Friday, July 25, 2008

[Image] Tobruk's Bush Artillery

27th August, 1941.
El-Adem Sector
Tobruk, Libya.

Members of the 2/17th Infantry Battalion man a captured Italian 75mm gun.

Australian War Memorial #020286. Photo by W.O. Thomas Fisher.

I first came across this photo under the heading "Tobruk's Bush Artillery" published on p.54 of "Active Service with Australia in the Middle East". "Active Service" was the first of a series of yearbook type campaign journals that were published yearly by the Australian War Memorial. The caption that accompanied that above photo in "Active Service" is reproduced below;

"The troops and the gun represent one of the features of Tobruk that gives the boys something to talk about and "Gerry" something to think about."

"They are the bush artillery - captured Italian guns manned by soldiers who are otherwise employed in cook-houses, messes and the like, who's job it is to reissue enemy shells to the enemy. They do it, fast and efficiently, but the enemy does not appreciate the service."

I found this caption rather interesting considering the fact that one of the men in the photo is my Grandfather NX17811 Pvt. L.J. McCarthy of the 2/17th Infantry Battalion. The men in this photo were all members of D Company, 2/17th Infantry Battalion and not cooks like the official record stated.


In fact when this photo was taken by Warrant Officer (later Lt.) Thomas Fisher, official photographer of the 9th Division Military History and Information Section the gun in question was only 4000 yards from the German front line. Further photos in the series show the same men firing the gun at the Germans. Kind of cool to have a photo of your Grandfather firing heavy artillery at the Germans during the Siege of Tobruk. What is even cooler is that I have a photo in my personal collection of the same 5 men standing in the same order taken at Anzac Day in the early to mid 1990's with all their medals. The two images are quite powerful when shown side by side.

The soldier in the middle is NX65985 Pvt. C.E. Lemaire. My granddad's best mate and a later recipient of the Military Medal for bravery in the field for action against the Japanese at Borneo in 1945. Second from the left is NX60436 Pvt. H.E. Zouch. The other two men on either end are at this stage unknown however research is ongoing in an attempt to name all five members of Tobruk's Bush Artillery.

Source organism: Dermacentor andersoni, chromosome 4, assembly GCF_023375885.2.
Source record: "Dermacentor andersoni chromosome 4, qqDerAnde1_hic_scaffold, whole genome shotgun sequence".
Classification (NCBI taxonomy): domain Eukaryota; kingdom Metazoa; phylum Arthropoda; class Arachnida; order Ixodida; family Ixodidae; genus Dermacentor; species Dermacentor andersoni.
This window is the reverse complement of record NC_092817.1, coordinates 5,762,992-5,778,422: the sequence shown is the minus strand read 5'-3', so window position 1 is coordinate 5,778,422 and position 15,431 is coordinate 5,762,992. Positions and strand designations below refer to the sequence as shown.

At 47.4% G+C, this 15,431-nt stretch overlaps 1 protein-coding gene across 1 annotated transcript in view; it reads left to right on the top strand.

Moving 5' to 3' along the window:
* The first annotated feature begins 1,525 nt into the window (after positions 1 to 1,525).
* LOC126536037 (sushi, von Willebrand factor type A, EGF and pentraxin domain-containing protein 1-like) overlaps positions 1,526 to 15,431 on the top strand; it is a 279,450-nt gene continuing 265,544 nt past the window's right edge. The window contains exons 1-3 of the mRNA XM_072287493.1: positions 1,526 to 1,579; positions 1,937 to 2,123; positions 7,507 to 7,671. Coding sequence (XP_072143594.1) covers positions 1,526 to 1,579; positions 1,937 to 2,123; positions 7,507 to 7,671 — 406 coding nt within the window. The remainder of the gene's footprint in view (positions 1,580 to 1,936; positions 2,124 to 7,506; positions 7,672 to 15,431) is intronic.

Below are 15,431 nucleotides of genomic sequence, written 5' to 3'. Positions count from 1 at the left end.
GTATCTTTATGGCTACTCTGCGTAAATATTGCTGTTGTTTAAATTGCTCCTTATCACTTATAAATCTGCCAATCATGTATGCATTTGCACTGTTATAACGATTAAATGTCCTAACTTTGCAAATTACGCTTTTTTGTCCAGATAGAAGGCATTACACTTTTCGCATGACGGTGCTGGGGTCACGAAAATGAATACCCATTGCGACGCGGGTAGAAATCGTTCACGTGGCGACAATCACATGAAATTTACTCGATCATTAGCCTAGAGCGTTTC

The soldier who took this photo was Warrant Officer Thomas Fisher of the Military History and Information Section. Sadly W.O. Fisher (later Lt. Fisher) was the only photographer of the Military History and Information Section to be killed in action during WW2. Lt. Fisher died in action against the Japanese at Papua on 16th November 1942. He has no known grave. More from Lt. Fisher's work in later posts. Lt. Fisher is memorialised on the Roll of Honour at http://www.awm.gov.au/roh/person.asp?p=147-7633







1 comment:

Anonymous said...

Hello, Barry McCann son of Sgt Paul McCann ,B company,2/17th Battalion.Dad was one of the first 1000 men in the Battalion. All the men would have had other jobs. Paul was a runner & used to get the mail with the pay in it. As he told me once the cooks & others were given or had rifles & took part in all battles. The same situation as the garbage they often went on with that so & so was in Intelligence. They were given weapons too & took part in engagements on the Frontline.So that statement that those men were cooks can be correct in battle situations. Some of the men on mess duty (in the Sergeants mess where Jack Edmondson attended) would have been given punishment to work there.Some didn't particularly like how they were treated by some of the sergeants! Dad reckoned some interesting cups of tea were given out as payback as he would be given a signal from the tray server to not take a certain cup.
One other matter, when they talk about New Guinea & seem to focus on Kokoda, in fact one of those two separate wounded men being assisted back is from the 2nd/ 17th and not at Kokoda! Dad said "his one of ours."